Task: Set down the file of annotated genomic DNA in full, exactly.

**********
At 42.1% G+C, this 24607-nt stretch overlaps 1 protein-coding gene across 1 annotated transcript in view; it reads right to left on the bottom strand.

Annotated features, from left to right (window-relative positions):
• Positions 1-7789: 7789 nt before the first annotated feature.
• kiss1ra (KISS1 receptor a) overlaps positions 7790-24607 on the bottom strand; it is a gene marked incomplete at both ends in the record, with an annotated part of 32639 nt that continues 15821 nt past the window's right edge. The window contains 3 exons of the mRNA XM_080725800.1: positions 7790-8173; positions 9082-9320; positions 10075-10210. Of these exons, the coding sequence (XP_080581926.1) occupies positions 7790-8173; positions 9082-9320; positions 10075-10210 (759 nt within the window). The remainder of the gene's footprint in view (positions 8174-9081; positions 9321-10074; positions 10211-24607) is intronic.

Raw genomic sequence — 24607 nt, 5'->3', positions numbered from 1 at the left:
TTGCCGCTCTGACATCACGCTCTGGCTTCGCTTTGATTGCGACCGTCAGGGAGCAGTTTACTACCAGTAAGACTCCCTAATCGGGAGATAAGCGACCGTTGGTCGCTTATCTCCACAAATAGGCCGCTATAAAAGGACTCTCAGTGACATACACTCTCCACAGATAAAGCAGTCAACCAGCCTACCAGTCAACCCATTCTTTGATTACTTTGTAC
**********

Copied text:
At 42.1% G+C, this 24607-nt stretch overlaps 1 protein-coding gene across 1 annotated transcript in view; it reads right to left on the bottom strand.

Annotated features, from left to right (window-relative positions):
• Positions 1-7789: 7789 nt before the first annotated feature.
• kiss1ra (KISS1 receptor a) overlaps positions 7790-24607 on the bottom strand; it is a gene marked incomplete at both ends in the record, with an annotated part of 32639 nt that continues 15821 nt past the window's right edge. The window contains 3 exons of the mRNA XM_080725800.1: positions 7790-8173; positions 9082-9320; positions 10075-10210. Of these exons, the coding sequence (XP_080581926.1) occupies positions 7790-8173; positions 9082-9320; positions 10075-10210 (759 nt within the window). The remainder of the gene's footprint in view (positions 8174-9081; positions 9321-10074; positions 10211-24607) is intronic.

Raw genomic sequence — 24607 nt, 5'->3', positions numbered from 1 at the left:
TTGCCGCTCTGACATCACGCTCTGGCTTCGCTTTGATTGCGACCGTCAGGGAGCAGTTTACTACCAGTAAGACTCCCTAATCGGGAGATAAGCGACCGTTGGTCGCTTATCTCCACAAATAGGCCGCTATAAAAGGACTCTCAGTGACATACACTCTCCACAGATAAAGCAGTCAACCAGCCTACCAGTCAACCCATTCTTTGATTACTTTGTAC